A Conversation with Donna Meltzer: A Role Model for Disability Advocates
Rockville, Md., June 29 – Donna Meltzer, the CEO of the National Association of Councils on Developmental Disabilities (NACDD), is not an ordinary disability rights advocate. In fact, it was an internship with Congress that opened her eyes to a new world of activism. Since her internship, Meltzer worked for Rep. Tony Coelho, the father of the Americans with Disabilities Act (ADA).
Along with experience in numerous other positions within the disability field, Meltzer shared a wealth of information with the Fellows and staff at RespectAbility. We learned about the history of the ADA, as well as NACDD’s efforts in the evolving disability sector.
In 1963, President John F. Kennedy signed a law that established one of the first laws for individuals with developmental disabilities. The goal of the Mental Retardation (MR) Facilities and Community Health Centers Act (PL 88-164) was to build facilities to train people to better support people with MR and to conduct research.
NACDD’s Role in Disability Rights
Founded in 2013, the NACDD is a national nonprofit organization and remains nonpartisan in its efforts. Funded by the federal government, it is the umbrella support system for 56 Councils, one for each state or territory. Each council is responsible for maintaining and addressing federal public policy issues in terms of budget and appropriations, as well as discussing current urgencies, such as Medicaid, employment and healthcare.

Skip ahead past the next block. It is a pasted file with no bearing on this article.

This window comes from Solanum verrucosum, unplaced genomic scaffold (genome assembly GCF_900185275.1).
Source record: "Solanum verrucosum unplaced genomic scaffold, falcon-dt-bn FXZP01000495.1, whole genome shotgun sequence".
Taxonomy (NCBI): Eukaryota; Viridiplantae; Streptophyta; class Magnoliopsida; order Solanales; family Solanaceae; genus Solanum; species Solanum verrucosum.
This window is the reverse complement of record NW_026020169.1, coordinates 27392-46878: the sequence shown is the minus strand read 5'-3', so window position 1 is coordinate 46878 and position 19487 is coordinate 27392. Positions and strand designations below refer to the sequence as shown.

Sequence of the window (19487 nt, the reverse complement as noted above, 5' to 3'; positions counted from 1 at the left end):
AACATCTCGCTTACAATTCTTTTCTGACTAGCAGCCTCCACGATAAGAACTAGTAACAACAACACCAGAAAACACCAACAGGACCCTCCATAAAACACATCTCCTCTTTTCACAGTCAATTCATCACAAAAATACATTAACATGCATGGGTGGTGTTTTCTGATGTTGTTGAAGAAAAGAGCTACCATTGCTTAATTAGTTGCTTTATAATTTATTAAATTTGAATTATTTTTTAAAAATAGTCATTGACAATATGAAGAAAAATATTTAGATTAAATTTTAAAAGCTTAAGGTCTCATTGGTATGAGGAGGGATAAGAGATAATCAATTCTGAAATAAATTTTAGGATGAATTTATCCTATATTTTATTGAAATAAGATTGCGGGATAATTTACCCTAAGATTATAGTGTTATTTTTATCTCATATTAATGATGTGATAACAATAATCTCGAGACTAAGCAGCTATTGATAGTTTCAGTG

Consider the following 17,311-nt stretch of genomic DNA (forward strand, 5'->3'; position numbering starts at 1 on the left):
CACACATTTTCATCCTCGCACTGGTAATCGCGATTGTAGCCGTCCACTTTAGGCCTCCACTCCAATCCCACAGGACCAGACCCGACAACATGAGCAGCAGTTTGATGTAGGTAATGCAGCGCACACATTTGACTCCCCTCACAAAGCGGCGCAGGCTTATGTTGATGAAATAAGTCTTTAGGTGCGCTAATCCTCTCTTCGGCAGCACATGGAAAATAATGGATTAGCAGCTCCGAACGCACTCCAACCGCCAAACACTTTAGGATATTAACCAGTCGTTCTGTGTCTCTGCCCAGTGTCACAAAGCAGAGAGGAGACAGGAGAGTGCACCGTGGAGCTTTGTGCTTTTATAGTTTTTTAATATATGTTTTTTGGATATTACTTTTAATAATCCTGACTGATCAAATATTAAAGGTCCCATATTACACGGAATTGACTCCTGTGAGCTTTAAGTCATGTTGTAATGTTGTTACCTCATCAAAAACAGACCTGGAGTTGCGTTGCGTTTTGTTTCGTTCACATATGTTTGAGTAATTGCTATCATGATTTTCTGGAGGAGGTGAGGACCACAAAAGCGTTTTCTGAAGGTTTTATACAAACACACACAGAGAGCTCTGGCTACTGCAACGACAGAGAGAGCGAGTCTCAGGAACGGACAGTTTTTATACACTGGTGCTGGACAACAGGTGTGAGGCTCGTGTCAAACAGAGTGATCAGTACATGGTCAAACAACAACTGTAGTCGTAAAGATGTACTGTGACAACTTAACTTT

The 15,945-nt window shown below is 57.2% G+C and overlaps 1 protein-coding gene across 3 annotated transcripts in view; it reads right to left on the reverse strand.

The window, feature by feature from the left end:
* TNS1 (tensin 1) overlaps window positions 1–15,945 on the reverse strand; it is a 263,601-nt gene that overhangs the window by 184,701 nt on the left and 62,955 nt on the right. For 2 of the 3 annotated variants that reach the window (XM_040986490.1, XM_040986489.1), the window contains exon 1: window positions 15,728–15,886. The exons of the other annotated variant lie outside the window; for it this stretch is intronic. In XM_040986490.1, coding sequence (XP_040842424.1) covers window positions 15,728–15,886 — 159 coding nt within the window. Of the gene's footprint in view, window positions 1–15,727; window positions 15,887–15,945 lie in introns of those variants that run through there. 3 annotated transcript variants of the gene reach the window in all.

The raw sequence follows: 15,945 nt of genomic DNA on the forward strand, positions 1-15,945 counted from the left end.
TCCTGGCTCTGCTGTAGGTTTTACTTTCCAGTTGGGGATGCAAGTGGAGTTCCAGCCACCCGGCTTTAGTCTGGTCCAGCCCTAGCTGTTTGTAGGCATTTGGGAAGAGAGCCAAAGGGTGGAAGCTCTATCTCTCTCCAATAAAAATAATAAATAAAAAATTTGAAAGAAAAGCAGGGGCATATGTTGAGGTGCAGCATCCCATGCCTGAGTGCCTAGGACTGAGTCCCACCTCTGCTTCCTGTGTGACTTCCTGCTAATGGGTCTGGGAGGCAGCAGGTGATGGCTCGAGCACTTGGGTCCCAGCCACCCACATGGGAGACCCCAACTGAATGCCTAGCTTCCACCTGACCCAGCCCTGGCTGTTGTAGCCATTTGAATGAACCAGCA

Meltzer outlined several missions that NACDD strives to accomplish every year: Play a considerable role in working with the governors and state legislators. The Developmental Disability (DD) Council in each state encompasses the diverse influence and relevance of disability. The “authentic voice,” as Meltzer calls it, comes from including both individuals with disabilities and stakeholders from the Department of Education, Labor and Security. In the DD Council, everyone comes together to talk about the greatest needs of the disability community.
Every council within NACDD has a unique set of priorities. For example, New York City (versus a city in Alaska) will require different accommodations for their respective disability communities.
Medicaid is on the national stage as disability activists fight against potential major cuts. National trends must be identified and examined by using white papers and by developing a community of practice, Meltzer said.
The information that Meltzer presented to RespectAbility was incredibly relevant; she described how a federally funded disability system operates. Meltzer also serves on the Board of Advisors of RespectAbility. The Fellows are grateful that she shared her extensive experience. We are inspired by her work!
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RespectAbility is a nonprofit organization fighting stigmas and advancing opportunities for and with people with disabilities. Learn more about the National Leadership Program and apply for the next cohort! Contact BenS@RespectAbility.org for more information.
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